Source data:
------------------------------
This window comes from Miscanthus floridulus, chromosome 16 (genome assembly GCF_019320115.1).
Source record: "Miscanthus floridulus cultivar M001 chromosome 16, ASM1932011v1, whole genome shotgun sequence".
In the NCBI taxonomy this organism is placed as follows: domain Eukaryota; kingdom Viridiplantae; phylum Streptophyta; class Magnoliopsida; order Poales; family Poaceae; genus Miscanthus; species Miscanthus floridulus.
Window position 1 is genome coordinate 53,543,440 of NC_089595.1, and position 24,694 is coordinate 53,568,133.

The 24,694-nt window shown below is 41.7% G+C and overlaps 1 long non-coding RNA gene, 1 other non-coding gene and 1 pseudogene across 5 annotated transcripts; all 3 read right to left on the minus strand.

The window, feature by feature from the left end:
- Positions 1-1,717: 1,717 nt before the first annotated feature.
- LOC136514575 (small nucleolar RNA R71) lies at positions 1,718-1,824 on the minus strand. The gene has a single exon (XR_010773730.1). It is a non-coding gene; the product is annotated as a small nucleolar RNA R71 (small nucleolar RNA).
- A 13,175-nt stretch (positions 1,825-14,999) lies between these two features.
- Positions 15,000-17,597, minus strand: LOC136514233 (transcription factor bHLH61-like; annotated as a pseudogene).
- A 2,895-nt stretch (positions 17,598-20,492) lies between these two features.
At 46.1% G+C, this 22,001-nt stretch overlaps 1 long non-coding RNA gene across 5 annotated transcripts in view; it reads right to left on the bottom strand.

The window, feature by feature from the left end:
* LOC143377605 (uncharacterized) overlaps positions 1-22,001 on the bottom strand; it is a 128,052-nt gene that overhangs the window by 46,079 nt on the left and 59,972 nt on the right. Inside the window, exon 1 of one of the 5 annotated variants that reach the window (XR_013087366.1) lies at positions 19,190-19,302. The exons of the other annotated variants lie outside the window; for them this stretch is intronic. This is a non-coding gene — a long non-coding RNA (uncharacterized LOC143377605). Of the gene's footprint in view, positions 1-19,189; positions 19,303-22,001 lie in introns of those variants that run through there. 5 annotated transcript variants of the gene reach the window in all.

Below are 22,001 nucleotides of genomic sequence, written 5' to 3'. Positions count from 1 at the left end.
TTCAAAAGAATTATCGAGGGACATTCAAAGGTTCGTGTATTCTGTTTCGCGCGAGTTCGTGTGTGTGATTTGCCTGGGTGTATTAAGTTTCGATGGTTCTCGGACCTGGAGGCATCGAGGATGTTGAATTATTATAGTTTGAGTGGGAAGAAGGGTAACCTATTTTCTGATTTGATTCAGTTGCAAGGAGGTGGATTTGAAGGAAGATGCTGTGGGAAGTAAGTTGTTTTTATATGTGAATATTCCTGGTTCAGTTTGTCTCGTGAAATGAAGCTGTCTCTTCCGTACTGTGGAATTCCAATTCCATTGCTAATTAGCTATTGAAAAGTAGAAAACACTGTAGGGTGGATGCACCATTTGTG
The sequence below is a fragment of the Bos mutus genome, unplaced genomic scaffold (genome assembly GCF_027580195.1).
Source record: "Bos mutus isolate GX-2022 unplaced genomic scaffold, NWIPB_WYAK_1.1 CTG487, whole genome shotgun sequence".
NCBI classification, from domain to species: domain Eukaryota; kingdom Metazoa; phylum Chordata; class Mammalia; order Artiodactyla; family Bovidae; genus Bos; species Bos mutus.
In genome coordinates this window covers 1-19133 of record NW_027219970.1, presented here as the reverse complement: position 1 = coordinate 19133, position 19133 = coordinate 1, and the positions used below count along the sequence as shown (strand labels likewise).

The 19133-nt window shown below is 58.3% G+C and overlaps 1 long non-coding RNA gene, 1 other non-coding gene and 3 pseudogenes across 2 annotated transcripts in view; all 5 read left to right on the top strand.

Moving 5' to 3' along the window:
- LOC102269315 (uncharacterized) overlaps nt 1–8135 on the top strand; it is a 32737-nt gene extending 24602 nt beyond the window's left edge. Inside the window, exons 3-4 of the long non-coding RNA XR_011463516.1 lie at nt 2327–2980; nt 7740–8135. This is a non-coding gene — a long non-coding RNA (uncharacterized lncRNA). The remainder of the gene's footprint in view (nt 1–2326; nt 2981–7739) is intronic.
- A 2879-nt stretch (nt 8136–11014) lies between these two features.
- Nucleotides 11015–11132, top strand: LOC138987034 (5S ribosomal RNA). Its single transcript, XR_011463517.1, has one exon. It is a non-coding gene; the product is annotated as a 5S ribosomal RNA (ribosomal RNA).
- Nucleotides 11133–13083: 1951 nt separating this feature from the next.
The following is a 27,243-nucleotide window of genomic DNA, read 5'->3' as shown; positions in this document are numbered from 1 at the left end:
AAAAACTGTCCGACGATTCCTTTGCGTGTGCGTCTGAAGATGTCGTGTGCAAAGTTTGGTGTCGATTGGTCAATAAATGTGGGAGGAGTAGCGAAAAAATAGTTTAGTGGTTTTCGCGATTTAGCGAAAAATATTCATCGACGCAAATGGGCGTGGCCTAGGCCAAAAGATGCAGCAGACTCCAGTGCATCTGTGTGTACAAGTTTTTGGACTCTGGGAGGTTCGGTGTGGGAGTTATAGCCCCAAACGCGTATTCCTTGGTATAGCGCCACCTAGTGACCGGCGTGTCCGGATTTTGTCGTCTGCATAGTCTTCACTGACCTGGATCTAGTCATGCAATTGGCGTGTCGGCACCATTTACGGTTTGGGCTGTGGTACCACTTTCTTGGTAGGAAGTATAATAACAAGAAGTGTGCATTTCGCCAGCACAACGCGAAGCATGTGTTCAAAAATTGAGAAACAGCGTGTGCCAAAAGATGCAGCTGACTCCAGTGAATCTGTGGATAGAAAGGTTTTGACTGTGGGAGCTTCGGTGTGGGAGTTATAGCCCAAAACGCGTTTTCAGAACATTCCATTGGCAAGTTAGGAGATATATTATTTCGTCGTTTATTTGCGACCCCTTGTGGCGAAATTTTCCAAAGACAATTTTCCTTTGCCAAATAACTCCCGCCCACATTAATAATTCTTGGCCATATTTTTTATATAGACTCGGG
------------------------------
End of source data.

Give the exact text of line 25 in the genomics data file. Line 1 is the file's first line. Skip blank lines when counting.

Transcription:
- Nucleotides 11015–11132, top strand: LOC138987034 (5S ribosomal RNA). Its single transcript, XR_011463517.1, has one exon. It is a non-coding gene; the product is annotated as a 5S ribosomal RNA (ribosomal RNA).